- It is claimed that because infrared grills cook food so quickly, they lock in the juices better than other types of cooking. The outside of the food becomes crisp and brown, while the juices are held inside. However, not everyone agrees and really it is up to you to decide if your meat is juicier when cooked on an infrared grill.
- Infrared grills provide even heat, so you won’t get hot or cold spots on your meat.
- Infrared grills are efficient when it comes to energy. Because they heat food so quickly, you don’t use as much energy as with ordinary grills and your bills will be reduced.
Disadvantages of an Infrared Grill
- Because the heat is so intense, it’s not difficult to burn food. Some medical professionals say that burnt food causes cancer, but this is debatable and there is more research to be done. Of course, burnt food doesn’t taste good so the aim is not to burn your meat, and then this problem won’t arise.
- It takes a bit of practice to get the hang of using an infrared grill.
- Delicate food like fish and vegetables don’t do so well on an infrared grill as the heat is so powerful. It is better to stick to tougher meats like steak and pork until you have got used to cooking on the appliance. Generally, an infrared grill is not versatile as it uses such intense heat and you can only cook certain things on it. An answer to this is to get an ordinary grill which has either one infrared burner or has a searing station. With this, you can start off with your meat on the searing station and then move it over to the ordinary burner to finish it off, or vice versa.
- Older grills with ceramic burners can crack, though this is less of a problem these days. If your plates crack, they won’t get as hot as they should. Also, mind that you don’t splash cold water on the plates to clean them while they are still warm as this can also cause them to crack.
Are Infrared Grills Worth the Cost?
This is a debatable question. Some people love infrared grills, saying that you can’t beat the technology and that these grills cook a perfect steak with ease. However, there are others who say that you can still sear a good steak on a gas, charcoal, or electric grill. Some of the higher end ordinary grills are still cheaper than infrared grills and will still cook a steak perfectly. The best thing that infrared grills do is to sear steaks and is it worth spending all that money for this reason? Of course, if you are doing this often and for big groups of people, it can well be worth the extra money. However, if you buy an infrared grill with a lower range of temperature you will be able to cook other meats and vegetables but then of course you can do this with an ordinary grill at a fraction of the cost. If you get one which goes down to 225F you will even be able to barbecue a pork shoulder, pork butt, or a brisket.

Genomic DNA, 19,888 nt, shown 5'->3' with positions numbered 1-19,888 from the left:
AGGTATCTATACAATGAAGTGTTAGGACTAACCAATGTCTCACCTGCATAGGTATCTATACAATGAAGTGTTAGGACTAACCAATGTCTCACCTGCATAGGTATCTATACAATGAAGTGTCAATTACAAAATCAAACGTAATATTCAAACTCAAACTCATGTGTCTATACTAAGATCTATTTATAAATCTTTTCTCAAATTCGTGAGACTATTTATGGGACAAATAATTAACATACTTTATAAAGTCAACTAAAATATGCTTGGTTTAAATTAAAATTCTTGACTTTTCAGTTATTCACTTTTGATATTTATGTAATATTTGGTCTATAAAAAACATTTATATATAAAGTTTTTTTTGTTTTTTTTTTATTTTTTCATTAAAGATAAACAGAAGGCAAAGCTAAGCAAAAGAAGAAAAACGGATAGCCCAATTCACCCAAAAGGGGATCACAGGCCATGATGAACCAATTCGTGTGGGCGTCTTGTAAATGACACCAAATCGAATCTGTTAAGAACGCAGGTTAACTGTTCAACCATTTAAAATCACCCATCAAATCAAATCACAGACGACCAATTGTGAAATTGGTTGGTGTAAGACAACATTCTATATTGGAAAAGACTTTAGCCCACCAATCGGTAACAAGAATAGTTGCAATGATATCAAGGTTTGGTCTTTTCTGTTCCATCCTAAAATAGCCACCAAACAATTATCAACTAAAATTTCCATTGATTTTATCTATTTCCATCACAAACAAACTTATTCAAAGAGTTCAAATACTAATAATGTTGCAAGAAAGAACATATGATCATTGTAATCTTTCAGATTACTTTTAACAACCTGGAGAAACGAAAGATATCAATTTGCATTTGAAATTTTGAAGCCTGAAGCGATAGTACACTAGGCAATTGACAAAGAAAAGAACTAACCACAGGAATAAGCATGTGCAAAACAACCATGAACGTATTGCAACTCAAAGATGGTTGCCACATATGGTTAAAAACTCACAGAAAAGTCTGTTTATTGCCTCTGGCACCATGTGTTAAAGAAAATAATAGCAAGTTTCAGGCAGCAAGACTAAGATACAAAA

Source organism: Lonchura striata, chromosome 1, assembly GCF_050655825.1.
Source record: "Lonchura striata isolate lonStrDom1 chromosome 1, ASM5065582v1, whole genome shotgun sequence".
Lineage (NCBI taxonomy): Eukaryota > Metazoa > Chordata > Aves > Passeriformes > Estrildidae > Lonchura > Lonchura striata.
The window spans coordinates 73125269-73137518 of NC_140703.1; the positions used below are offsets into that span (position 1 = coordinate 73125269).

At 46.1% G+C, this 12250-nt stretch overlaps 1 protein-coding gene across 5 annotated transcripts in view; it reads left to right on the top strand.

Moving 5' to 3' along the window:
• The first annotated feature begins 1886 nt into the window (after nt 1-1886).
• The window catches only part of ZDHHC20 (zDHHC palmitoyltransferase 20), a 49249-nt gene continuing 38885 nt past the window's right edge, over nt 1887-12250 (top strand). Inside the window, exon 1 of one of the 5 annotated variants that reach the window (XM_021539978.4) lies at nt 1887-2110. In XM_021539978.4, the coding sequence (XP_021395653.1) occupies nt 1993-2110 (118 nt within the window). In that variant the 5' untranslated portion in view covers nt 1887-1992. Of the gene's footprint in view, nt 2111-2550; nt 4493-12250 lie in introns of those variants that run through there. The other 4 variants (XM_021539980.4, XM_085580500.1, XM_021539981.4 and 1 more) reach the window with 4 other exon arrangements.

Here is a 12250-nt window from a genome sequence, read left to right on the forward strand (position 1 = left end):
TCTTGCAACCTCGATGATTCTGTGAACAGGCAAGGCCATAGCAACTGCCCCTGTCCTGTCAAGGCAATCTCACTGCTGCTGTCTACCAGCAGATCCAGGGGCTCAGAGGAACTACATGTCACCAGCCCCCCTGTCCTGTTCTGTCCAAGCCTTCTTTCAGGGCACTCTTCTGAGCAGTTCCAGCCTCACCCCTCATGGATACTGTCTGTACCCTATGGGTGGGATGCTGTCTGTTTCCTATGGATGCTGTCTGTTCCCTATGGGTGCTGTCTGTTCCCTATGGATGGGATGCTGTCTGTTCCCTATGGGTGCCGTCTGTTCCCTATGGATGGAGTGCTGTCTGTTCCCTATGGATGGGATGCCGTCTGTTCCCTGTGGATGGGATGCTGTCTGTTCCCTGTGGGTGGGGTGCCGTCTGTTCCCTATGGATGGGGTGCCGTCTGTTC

If you are going to buy an infrared grill, remember that it will be a learning curve and don’t expect to cook perfect meat first time round. The intensity of the heat takes some getting used to and you will have to work out the cooking times to the second otherwise you might burn the meat.
An advantage of an infrared grill is one that you’ve probably never heard of. Because the grilling surface is close to the heat, dripping fat is usually burnt up, producing smoke that flavors the food with a delicious smoky aroma. Who needs wood pellets?!
Probably a better option would be to buy a hybrid grill that will work out less expensive than a complete infrared grill. You will get the benefit of both worlds. You will still be able to sear a steak but can use the conventional grill to cook everything else. You don’t really need to spend the extra money for an infrared grill when you can cook most things just as well on a conventional grill.
We hope we haven’t put you off buying an infrared grill. They’re not just a gimmick for people who like to have all the mod cons. They work as they are supposed to, and you can cook other foods on them apart from steaks. However, is it worth it for the money? We’ll leave it up to you to decide if an infrared grill is for you.